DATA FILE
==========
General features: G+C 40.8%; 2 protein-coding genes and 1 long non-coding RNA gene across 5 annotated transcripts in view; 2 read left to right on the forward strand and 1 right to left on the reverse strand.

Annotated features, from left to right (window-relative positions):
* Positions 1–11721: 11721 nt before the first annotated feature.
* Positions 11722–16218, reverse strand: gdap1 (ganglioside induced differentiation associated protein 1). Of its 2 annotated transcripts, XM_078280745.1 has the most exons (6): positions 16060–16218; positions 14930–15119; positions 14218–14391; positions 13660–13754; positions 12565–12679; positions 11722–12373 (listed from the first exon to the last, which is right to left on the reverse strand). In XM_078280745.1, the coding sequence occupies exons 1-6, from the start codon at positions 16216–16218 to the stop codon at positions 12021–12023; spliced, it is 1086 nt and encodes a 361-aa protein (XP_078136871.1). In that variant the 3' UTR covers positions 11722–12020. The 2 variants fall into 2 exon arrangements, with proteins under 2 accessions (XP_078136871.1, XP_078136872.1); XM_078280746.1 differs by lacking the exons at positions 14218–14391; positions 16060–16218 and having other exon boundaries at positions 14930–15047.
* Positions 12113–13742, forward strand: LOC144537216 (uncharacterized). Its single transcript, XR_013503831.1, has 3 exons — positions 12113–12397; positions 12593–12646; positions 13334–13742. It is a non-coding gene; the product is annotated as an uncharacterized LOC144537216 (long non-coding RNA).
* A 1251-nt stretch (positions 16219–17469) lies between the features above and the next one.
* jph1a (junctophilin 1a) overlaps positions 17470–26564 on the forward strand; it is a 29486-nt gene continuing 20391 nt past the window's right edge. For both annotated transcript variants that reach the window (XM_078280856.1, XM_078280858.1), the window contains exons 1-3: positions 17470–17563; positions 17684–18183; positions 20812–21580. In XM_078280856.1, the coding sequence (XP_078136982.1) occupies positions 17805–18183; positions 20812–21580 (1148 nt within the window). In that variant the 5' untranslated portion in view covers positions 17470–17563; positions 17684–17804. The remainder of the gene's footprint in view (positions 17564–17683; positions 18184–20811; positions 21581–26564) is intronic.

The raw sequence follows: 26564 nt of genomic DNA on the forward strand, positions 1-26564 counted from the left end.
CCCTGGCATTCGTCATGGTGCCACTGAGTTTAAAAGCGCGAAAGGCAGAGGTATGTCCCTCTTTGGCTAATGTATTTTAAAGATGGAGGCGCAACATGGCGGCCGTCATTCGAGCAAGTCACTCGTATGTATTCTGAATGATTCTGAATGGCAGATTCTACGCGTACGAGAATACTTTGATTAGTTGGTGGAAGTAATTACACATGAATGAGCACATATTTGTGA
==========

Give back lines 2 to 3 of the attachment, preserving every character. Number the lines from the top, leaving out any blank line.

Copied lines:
Annotated features, from left to right (window-relative positions):
* Positions 1–11721: 11721 nt before the first annotated feature.